Israel, he warned, faces a demographic threat. There are 5.7 million Jews and 1.4 million Arab citizens in Israel and its West Bank settlements, according to Israel's Central Bureau of Statistics; the bureau's Palestinian counterpart tallies nearly 3.8 million Palestinians in the West Bank and Gaza.
By 2025, Israeli demographer Sergio Della Pergola predicts, Jews will make up no more than 46% of the people living between the Jordan River and the Mediterranean Sea, an area slightly smaller than Maryland.
Rid of the territories, Olmert told reporters in November, Israel would have a sustainable Jewish majority within its borders, enabling it to preserve its Jewish character within a democracy.
"If the day comes when the two-state solution collapses and we face a South African-style struggle for equal voting rights, the state of Israel is finished," he said.
But resistance to a two-state accord has risen not only from right-wing allies of Olmert who support continued Jewish settlement in the West Bank but also from Ehud Barak, who leads the dovish Labor Party.
As prime minister in 2000, Barak made Israel's first concrete offer of a Palestinian state. (Yasser Arafat rejected his terms.) Now defense minister, Barak has privately dismissed the current talks as "a fantasy."
Until Israel upgrades its missile defenses, which could take several years, Barak says, he favors keeping troops in the West Bank and continuing frequent incursions into Gaza. Israel withdrew its army bases and civilian settlements from Gaza in 2005.
Many Palestinians take Barak's shift as a sign that independence is unattainable.
Kawasmi, the former Palestinian Authority official, said his moment of disenchantment came last year in June during an encounter with Israeli peace activists at an unofficial Middle East forum in Italy.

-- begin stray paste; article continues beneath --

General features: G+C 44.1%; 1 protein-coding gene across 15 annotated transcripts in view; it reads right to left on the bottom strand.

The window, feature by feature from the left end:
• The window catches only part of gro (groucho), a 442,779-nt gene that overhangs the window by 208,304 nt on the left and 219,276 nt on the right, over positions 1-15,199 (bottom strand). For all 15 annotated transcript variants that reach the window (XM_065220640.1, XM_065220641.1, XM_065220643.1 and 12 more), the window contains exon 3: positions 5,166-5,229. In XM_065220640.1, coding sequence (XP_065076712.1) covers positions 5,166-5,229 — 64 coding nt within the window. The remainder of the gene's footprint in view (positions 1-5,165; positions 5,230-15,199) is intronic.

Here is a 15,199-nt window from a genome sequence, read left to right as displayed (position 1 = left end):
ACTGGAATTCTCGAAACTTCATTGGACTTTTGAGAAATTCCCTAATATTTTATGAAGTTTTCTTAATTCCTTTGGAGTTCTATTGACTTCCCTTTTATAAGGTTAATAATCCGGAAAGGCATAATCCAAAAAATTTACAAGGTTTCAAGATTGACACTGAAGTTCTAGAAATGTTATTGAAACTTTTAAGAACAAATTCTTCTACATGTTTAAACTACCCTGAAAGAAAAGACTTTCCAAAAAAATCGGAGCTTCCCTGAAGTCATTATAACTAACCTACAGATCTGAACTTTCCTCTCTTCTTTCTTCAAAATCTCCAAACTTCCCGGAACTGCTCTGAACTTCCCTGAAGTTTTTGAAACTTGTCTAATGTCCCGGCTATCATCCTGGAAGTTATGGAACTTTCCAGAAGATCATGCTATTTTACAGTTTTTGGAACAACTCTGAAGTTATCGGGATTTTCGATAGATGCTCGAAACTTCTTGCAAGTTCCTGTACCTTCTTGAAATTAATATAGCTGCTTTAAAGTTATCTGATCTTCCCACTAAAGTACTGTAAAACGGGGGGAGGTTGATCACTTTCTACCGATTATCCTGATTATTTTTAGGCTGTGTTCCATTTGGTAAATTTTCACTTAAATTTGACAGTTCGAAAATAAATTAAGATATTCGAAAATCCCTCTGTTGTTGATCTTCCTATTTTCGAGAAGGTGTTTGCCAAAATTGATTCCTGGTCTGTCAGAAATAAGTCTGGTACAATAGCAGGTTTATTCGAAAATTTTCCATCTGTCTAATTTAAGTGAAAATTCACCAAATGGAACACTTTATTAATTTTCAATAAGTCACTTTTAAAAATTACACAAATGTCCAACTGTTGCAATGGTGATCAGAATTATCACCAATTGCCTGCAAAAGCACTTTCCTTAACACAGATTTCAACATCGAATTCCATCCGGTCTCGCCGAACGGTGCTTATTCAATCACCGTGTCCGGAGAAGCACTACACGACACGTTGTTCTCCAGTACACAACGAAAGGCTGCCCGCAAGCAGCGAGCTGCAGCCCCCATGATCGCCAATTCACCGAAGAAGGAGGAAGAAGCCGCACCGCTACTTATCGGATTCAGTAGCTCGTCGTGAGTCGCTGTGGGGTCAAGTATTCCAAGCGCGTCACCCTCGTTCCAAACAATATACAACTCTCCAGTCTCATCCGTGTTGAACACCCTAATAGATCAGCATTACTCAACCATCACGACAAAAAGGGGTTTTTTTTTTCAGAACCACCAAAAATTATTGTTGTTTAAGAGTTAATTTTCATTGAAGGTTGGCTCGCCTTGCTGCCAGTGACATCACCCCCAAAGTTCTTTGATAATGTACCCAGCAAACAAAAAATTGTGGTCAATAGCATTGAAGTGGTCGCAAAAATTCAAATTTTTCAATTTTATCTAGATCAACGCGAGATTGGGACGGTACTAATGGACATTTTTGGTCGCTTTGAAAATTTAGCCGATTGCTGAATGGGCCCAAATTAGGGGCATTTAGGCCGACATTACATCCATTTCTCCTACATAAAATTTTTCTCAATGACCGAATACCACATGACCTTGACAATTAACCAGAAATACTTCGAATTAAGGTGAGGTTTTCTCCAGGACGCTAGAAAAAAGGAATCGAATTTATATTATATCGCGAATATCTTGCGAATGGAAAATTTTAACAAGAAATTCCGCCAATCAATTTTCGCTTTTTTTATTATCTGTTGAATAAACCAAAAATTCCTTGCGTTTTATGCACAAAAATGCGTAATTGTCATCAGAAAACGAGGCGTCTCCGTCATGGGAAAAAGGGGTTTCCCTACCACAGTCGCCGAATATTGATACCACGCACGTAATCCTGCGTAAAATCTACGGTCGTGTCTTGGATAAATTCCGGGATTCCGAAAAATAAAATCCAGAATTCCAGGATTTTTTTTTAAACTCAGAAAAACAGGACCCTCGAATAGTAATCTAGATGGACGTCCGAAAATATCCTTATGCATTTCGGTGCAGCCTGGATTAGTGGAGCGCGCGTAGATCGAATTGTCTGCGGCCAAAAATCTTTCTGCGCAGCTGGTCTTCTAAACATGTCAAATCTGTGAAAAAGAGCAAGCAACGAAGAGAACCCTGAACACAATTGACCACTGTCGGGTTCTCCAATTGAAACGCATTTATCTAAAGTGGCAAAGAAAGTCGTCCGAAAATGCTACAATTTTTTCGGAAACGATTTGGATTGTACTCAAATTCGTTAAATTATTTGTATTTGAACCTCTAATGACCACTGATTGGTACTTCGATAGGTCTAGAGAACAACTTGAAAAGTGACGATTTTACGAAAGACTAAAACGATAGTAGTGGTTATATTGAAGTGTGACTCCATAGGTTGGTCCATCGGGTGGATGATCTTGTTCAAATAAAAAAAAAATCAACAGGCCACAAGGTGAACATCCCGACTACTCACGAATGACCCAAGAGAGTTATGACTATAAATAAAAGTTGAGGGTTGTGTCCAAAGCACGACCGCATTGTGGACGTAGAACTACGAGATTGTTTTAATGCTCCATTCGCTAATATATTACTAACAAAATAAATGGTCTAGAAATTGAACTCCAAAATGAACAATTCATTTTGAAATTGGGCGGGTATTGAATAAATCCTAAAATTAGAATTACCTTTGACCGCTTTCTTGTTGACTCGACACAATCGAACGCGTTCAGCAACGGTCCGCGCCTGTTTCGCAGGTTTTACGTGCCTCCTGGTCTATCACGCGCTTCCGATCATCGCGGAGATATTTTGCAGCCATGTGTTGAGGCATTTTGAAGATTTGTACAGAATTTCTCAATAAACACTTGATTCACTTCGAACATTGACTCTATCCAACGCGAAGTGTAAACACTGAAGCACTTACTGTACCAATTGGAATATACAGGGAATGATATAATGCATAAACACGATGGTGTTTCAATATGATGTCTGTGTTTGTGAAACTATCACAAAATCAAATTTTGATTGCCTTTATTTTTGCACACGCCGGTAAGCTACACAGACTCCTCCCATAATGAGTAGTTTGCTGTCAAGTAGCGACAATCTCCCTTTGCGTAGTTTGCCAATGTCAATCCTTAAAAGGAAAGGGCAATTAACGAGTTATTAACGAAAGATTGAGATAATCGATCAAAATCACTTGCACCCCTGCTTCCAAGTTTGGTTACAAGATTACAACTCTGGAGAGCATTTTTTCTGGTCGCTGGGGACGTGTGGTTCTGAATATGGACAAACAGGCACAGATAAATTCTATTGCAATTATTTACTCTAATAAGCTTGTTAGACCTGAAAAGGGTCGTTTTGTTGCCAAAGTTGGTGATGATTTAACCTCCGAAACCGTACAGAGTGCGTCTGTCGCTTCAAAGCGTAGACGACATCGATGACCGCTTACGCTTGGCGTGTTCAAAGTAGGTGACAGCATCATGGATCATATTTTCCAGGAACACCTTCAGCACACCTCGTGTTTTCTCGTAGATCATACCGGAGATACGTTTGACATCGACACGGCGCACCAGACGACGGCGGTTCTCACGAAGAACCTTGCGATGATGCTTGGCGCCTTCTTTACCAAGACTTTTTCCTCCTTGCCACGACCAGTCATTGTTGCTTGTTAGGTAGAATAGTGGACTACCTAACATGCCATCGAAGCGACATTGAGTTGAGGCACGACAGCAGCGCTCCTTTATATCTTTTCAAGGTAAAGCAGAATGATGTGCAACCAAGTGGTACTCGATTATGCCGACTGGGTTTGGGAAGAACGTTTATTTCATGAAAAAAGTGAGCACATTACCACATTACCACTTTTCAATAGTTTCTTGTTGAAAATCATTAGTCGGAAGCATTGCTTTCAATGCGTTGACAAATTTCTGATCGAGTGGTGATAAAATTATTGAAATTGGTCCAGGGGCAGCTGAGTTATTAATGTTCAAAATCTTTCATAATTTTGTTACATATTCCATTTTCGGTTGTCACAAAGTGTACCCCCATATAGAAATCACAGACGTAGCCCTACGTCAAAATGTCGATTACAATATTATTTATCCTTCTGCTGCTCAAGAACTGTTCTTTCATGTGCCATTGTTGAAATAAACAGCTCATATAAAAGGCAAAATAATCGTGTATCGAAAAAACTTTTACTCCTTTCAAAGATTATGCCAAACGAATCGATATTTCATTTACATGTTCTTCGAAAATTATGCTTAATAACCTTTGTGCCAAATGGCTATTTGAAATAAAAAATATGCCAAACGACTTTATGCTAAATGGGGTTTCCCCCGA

The Jerusalem native had been campaigning 15 years for an independent Palestinian state. The dream had brought him home from studies in England in 1994 to help the newly created Palestinian Authority set up a ministry of economy.
But the Israeli peaceniks dismissed two cherished Palestinian aspirations. Like Olmert's government, they wanted to avoid talk of giving Palestinian refugees and their families the right of return to homes in Israel that they fled in 1948 or of sharing Jerusalem as capital of both Israel and a Palestinian state.
At that moment, Kawasmi said, he realized "there is zero chance" for a two-state solution. He didn't sleep well for months. Then he embraced the single-state option, which had been debated for several years among Palestinians living abroad, and set out to create a buzz for it in the territories.
Several dozen intellectuals and activists are engaged in the debate, in books, newspaper articles, seminars and discussions on such websites as Electronic Intifada. Some call for a power-sharing government, others for a federation with separate administrations for Palestinians and Jews.
Sari Nusseibeh, president of Al Quds University in Jerusalem, suggests that many Palestinians would feel more at home in a democracy shared with Israelis than in a Palestinian state run by Hamas.
A bi-national system, Nusseibeh said, would "need to come about by consent and not by force; it will need a complete new strategy and thinking."
Perhaps after decades of fruitless bloodshed, he said, "we might find ourselves having no option but to coexist within one state."
A single state, other proponents say, would resolve disputes that have long bedeviled peace talks. Jews could keep their settlements, the thinking goes, but Palestinians, now restricted to a disproportionately small area, could live and travel anywhere the country. So could returning Palestinian refugees.
Most Israelis dismiss single-state proposals as recipes for dystopia or tactics in a Hamas-guided scheme to overrun the Jews and impose Islamic rule.
"Such an idea of one country with two peoples, it will never happen," said Benjamin Ben-Eliezer, the infrastructure minister. "Bloodshed will happen. The Arabs will not accept us. We will not accept them."
But Palestinians who favor the idea say they would have no problem living with Jews as equals. If Jews were to give up their superior status and allow Palestinians the right to vote and move about the country, they say, Islamic extremists would lose their appeal.
"I'm envisioning a state where Jewish, Muslim and Christian communities live equally with full rights," Kawasmi said. If Israelis cannot accept that, "it's up to them to face an Islamic power that will not accept them."
It might be months or years, he acknowledges, before Palestinian leaders embrace the single-state vision and another generation before Israelis take it seriously. He plans to spend the year hammering out a detailed proposal and getting it launched by a political party, even if he has to start one himself.